A Thinker's Tool Box

In his new book, philosopher Daniel Dennett explains how to attack big questions like the nature of consciousness and free will
June 3, 2013

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There are two kinds of philosophers, says Daniel Dennett: the usual kind and what he calls anti-philosophers, those whose first response to the field’s classic conjectures is often a kind of outrage, accompanied by an impulse to “knock heads and straighten people out.”

Dennett, the Austin B. Fletcher Professor of Philosophy and co-director of the Center for Cognitive Studies, is clearly a deep-dyed anti-philosopher. He recalls that his first episode of philosophical outrage occurred during a college course when he encountered Descartes’ argument that the mind is an immaterial thing separate from the body. “I was sure he was wrong,” Dennett says, “and that I could show why in an afternoon or two. Fifty years later I think I’ve succeeded.”

While tirelessly wrestling with Descartes and other celebrated sages, this anti-philosopher has become a Big Name himself—the New York Times recently described him as “America’s most widely read (and debated) living philosopher.” But he’s never lost his contentious edge, and in his latest book, Intuition Pumps and Other Tools for Thinking (W.W. Norton & Co.), he gleefully detonates a bunch of cherished concepts, including modern Cartesians’ view that the mind can’t be fully explained by science.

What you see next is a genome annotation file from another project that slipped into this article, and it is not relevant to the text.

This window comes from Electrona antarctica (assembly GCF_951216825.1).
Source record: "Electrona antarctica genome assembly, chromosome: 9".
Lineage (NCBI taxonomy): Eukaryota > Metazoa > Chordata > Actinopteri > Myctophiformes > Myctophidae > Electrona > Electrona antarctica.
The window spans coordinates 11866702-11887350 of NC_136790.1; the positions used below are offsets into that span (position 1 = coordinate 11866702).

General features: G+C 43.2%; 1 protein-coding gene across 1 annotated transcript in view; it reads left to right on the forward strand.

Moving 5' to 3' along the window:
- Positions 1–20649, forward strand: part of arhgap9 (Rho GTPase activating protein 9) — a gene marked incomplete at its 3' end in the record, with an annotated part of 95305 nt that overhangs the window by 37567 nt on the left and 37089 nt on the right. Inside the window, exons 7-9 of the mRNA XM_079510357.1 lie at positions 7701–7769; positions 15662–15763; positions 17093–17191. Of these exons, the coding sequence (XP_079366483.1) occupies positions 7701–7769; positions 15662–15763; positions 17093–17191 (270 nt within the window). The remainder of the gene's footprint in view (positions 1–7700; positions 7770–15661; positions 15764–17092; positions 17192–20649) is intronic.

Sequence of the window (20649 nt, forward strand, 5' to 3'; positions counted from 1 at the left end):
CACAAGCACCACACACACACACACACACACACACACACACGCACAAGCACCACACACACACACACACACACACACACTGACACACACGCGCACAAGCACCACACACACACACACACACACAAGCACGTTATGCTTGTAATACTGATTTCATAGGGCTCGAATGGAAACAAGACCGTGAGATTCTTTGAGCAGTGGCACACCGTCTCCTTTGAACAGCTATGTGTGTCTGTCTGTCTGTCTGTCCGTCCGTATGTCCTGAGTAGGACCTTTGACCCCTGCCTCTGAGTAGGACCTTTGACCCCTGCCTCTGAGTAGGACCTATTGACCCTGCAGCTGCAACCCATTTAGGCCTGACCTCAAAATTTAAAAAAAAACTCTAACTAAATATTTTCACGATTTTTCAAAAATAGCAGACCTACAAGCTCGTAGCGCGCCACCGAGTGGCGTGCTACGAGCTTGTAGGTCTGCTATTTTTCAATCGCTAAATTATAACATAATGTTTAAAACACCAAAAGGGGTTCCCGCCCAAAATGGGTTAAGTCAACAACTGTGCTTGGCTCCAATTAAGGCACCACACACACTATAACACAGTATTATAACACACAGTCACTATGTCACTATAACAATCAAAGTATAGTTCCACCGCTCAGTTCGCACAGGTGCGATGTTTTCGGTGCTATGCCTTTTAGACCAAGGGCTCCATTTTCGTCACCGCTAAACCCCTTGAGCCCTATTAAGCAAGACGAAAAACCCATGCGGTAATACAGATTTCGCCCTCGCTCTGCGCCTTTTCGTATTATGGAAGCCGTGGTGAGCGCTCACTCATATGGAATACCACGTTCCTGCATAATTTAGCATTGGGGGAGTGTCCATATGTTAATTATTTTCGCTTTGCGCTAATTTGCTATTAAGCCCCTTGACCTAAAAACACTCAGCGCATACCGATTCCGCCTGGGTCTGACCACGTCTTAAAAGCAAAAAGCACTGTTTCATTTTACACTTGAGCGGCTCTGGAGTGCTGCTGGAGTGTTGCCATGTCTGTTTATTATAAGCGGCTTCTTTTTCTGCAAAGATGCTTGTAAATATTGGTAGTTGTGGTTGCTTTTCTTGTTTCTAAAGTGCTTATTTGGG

“I saw this [book] as my opportunity to talk about how I do what I do, what works, and what doesn’t,” says Daniel Dennett. Photo: Melody KoThe book’s main goal, though, is to provide a kind of how-to manual on the sweet science of knocking heads in philosophy. Dennett says he was inspired to write it by the notion “that it would help if philosophers got more self-conscious about their methods. I saw this as my opportunity to talk about how I do what I do, what works, and what doesn’t.”